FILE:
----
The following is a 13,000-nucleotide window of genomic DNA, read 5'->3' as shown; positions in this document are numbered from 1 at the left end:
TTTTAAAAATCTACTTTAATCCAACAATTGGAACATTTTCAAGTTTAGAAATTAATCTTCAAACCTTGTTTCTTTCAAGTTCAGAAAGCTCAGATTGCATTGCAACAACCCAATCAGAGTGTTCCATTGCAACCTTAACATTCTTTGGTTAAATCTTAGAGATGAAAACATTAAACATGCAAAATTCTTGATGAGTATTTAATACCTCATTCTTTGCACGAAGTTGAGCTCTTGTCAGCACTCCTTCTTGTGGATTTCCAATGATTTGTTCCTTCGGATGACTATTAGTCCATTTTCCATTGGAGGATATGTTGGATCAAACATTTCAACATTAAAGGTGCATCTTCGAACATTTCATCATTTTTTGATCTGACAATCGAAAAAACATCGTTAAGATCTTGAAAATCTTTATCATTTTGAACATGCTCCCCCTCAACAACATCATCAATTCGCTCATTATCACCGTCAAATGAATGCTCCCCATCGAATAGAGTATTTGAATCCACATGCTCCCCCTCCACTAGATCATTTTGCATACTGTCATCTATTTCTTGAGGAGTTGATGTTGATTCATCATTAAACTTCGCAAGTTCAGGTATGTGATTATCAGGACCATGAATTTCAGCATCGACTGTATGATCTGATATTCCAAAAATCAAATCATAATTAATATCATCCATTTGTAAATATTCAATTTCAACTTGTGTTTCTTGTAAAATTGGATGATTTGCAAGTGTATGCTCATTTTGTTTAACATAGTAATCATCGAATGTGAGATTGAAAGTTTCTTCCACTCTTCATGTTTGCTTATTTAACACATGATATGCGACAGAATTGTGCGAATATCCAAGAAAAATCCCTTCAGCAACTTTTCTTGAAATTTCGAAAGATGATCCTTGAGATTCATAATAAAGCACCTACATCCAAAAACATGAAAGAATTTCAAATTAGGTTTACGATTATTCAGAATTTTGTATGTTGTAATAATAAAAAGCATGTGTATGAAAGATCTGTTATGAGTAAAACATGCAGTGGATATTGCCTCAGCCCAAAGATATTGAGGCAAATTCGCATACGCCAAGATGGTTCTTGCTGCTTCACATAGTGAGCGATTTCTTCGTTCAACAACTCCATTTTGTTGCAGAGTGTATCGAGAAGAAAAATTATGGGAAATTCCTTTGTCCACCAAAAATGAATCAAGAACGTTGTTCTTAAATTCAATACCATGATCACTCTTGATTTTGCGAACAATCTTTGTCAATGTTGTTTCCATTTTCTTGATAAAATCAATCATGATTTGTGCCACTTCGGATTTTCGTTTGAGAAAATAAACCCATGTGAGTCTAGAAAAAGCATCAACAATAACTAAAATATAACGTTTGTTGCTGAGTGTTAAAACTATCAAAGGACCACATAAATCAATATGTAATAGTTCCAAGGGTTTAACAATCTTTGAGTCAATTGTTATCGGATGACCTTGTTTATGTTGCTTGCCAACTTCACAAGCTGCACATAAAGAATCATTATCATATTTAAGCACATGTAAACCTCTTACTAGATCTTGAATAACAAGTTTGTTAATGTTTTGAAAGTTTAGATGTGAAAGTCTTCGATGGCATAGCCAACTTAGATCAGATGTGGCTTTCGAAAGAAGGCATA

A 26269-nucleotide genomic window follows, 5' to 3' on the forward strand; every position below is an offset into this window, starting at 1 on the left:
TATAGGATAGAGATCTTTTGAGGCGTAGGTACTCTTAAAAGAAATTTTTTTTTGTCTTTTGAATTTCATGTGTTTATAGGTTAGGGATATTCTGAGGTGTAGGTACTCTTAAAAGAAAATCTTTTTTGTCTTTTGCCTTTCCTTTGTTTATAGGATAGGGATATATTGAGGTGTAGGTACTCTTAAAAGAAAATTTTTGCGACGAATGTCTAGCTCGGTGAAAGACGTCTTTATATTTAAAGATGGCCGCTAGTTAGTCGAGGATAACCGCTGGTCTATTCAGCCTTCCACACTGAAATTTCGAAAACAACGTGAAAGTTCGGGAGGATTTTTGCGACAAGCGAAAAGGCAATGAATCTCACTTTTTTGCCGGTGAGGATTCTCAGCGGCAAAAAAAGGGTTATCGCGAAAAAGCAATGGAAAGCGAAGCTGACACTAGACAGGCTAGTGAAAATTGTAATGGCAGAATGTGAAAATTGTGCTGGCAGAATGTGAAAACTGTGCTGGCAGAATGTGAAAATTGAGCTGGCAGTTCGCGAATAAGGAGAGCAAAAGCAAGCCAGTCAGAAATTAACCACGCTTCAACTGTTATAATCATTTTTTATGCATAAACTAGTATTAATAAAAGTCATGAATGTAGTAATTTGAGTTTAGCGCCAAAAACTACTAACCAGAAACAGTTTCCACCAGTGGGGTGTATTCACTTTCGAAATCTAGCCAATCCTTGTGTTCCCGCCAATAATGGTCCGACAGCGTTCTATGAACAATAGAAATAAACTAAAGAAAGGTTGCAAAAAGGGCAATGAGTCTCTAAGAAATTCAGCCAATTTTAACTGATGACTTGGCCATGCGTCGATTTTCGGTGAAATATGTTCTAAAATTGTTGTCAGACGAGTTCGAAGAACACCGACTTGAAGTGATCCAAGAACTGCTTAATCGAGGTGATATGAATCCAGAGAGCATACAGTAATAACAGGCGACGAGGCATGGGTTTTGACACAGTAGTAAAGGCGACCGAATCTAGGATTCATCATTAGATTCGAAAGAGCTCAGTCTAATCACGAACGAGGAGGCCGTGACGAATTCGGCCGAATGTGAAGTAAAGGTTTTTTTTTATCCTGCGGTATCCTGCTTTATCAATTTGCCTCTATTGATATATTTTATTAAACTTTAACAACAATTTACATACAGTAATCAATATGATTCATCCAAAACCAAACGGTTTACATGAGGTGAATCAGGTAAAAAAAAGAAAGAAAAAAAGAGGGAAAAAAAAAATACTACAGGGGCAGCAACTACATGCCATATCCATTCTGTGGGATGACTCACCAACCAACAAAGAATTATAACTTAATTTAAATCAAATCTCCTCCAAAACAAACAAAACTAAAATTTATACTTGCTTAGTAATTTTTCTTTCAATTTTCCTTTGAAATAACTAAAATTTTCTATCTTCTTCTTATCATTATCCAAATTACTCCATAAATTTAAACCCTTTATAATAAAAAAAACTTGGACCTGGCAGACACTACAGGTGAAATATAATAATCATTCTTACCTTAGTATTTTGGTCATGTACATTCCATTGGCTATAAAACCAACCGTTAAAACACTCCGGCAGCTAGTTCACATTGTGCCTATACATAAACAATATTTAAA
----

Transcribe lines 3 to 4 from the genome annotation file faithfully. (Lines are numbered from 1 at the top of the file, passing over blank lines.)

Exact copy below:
A 26269-nucleotide genomic window follows, 5' to 3' on the forward strand; every position below is an offset into this window, starting at 1 on the left:
TATAGGATAGAGATCTTTTGAGGCGTAGGTACTCTTAAAAGAAATTTTTTTTTGTCTTTTGAATTTCATGTGTTTATAGGTTAGGGATATTCTGAGGTGTAGGTACTCTTAAAAGAAAATCTTTTTTGTCTTTTGCCTTTCCTTTGTTTATAGGATAGGGATATATTGAGGTGTAGGTACTCTTAAAAGAAAATTTTTGCGACGAATGTCTAGCTCGGTGAAAGACGTCTTTATATTTAAAGATGGCCGCTAGTTAGTCGAGGATAACCGCTGGTCTATTCAGCCTTCCACACTGAAATTTCGAAAACAACGTGAAAGTTCGGGAGGATTTTTGCGACAAGCGAAAAGGCAATGAATCTCACTTTTTTGCCGGTGAGGATTCTCAGCGGCAAAAAAAGGGTTATCGCGAAAAAGCAATGGAAAGCGAAGCTGACACTAGACAGGCTAGTGAAAATTGTAATGGCAGAATGTGAAAATTGTGCTGGCAGAATGTGAAAACTGTGCTGGCAGAATGTGAAAATTGAGCTGGCAGTTCGCGAATAAGGAGAGCAAAAGCAAGCCAGTCAGAAATTAACCACGCTTCAACTGTTATAATCATTTTTTATGCATAAACTAGTATTAATAAAAGTCATGAATGTAGTAATTTGAGTTTAGCGCCAAAAACTACTAACCAGAAACAGTTTCCACCAGTGGGGTGTATTCACTTTCGAAATCTAGCCAATCCTTGTGTTCCCGCCAATAATGGTCCGACAGCGTTCTATGAACAATAGAAATAAACTAAAGAAAGGTTGCAAAAAGGGCAATGAGTCTCTAAGAAATTCAGCCAATTTTAACTGATGACTTGGCCATGCGTCGATTTTCGGTGAAATATGTTCTAAAATTGTTGTCAGACGAGTTCGAAGAACACCGACTTGAAGTGATCCAAGAACTGCTTAATCGAGGTGATATGAATCCAGAGAGCATACAGTAATAACAGGCGACGAGGCATGGGTTTTGACACAGTAGTAAAGGCGACCGAATCTAGGATTCATCATTAGATTCGAAAGAGCTCAGTCTAATCACGAACGAGGAGGCCGTGACGAATTCGGCCGAATGTGAAGTAAAGGTTTTTTTTTATCCTGCGGTATCCTGCTTTATCAATTTGCCTCTATTGATATATTTTATTAAACTTTAACAACAATTTACATACAGTAATCAATATGATTCATCCAAAACCAAACGGTTTACATGAGGTGAATCAGGTAAAAAAAAGAAAGAAAAAAAGAGGGAAAAAAAAAATACTACAGGGGCAGCAACTACATGCCATATCCATTCTGTGGGATGACTCACCAACCAACAAAGAATTATAACTTAATTTAAATCAAATCTCCTCCAAAACAAACAAAACTAAAATTTATACTTGCTTAGTAATTTTTCTTTCAATTTTCCTTTGAAATAACTAAAATTTTCTATCTTCTTCTTATCATTATCCAAATTACTCCATAAATTTAAACCCTTTATAATAAAAAAAACTTGGACCTGGCAGACACTACAGGTGAAATATAATAATCATTCTTACCTTAGTATTTTGGTCATGTACATTCCATTGGCTATAAAACCAACCGTTAAAACACTCCGGCAGCTAGTTCACATTGTGCCTATACATAAACAATATTTAAA